Porn users targeted by German law firm over copyright

Sex shop
Image caption The recipients are accused of infringing copyright by streaming porn

Thousands of Germans are reported to have been sent letters asking them to pay a fee for porn they are alleged to have streamed illegally online.

Law firm Urmann (U+C) is acting on behalf of Swiss copyright protection firm the Archive, and is asking for one-off payments of 250 euros (£210).

It confirmed to the BBC that the letters have been sent but would not say how many.

A growing number of affected people are claiming to be wrongly accused.

According to a German news site, more than 10,000 people are affected.

The German case is one of the first to target people accused of streaming rather than downloading pornography.

In this case U+C is targeting users who, they claim, have viewed content from porn-streaming site Redtube.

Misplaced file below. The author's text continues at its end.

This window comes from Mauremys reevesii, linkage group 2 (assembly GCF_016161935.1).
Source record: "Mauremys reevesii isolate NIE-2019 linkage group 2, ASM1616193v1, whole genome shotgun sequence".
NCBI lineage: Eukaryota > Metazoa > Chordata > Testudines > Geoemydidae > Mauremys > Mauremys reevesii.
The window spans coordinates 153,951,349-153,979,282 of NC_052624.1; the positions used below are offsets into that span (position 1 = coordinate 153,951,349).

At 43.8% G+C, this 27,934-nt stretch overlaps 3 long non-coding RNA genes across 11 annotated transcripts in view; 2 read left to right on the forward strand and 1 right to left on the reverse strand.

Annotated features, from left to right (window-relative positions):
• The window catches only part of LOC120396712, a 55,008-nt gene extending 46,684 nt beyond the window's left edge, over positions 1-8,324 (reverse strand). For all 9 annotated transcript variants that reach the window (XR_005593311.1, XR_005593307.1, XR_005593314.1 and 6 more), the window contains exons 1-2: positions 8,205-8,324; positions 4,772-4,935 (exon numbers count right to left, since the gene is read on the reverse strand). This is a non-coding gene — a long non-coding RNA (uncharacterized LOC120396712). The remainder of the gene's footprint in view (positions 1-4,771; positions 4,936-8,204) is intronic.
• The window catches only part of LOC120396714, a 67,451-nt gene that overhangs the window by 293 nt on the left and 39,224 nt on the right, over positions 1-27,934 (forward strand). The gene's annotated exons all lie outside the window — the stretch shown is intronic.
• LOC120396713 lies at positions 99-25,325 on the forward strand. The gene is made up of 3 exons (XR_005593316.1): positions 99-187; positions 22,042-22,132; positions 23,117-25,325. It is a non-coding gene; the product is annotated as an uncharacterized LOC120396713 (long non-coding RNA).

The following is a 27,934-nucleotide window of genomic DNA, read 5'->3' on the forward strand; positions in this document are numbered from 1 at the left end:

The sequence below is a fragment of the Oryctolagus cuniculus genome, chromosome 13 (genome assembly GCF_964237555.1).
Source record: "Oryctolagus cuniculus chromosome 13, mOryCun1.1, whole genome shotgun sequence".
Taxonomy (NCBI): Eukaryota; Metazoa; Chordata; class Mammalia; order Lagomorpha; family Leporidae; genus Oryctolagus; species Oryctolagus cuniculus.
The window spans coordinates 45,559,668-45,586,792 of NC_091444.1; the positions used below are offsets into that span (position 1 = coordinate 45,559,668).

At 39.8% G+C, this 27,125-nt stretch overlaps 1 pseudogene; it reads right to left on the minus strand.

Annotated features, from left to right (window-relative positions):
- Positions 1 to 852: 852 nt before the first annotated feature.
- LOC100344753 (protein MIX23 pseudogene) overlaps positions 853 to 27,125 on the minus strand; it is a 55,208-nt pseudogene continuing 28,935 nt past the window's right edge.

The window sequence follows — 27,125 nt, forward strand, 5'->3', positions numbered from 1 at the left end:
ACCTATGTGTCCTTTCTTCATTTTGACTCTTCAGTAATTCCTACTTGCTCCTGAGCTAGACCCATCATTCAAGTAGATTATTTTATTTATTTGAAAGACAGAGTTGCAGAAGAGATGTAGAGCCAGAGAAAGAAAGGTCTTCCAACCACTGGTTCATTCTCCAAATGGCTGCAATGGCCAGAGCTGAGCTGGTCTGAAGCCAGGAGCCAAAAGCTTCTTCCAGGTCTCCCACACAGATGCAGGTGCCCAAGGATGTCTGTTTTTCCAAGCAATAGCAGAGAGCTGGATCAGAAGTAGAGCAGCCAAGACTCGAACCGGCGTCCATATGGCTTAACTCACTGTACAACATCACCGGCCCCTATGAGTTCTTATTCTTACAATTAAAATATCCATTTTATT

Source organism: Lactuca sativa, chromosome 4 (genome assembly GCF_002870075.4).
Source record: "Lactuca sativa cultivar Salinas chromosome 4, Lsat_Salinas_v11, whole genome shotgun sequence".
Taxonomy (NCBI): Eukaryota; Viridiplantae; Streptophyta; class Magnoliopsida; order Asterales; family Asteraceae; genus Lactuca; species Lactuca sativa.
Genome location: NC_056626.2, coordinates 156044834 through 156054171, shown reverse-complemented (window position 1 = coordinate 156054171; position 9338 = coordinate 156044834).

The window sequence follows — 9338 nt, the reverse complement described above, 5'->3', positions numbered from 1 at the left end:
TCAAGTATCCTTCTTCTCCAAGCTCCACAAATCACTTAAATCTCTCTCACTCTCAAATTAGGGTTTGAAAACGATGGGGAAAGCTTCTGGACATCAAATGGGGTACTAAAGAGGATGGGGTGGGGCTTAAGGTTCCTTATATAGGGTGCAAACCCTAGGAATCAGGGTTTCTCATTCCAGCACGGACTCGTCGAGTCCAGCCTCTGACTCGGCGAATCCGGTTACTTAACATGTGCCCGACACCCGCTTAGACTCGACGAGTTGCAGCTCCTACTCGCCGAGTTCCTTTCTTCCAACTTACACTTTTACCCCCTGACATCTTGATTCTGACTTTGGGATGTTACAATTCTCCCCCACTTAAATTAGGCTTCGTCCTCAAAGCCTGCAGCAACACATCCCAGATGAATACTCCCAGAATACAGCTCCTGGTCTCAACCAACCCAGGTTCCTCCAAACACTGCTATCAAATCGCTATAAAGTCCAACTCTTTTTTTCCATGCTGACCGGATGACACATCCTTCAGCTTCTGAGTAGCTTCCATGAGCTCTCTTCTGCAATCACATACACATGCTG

The law firm was unwilling to speak about its work to the BBC. Neither was the Archive available for comment.

In a twist, its campaign appears to have been taken up by cybercriminals who are sending out fake emails purporting to come from U+C but containing malicious software.

It led the law firm to issue a warning on its website urging people not to open the emails.

"Fake warnings on behalf of U+C have been sent by email. This email does not come from the law firm. Warnings on behalf of our clients are shipped exclusively by mail," it said.

Real evidence

The practice of law firms pursuing alleged copyright infringers has become a growing concern in recent years.

"In previous cases like this, we've seen some people pushed into paying up when they may have done nothing wrong," said Peter Bradwell of the Open Rights Group.

"It can seem more expensive or embarrassing to challenge the accusation.

"If a company wants to write to people it claims have infringed their copyright, a court needs to at least make sure the evidence they have is of a high standard and that letters being sent are fair and easy to understand."

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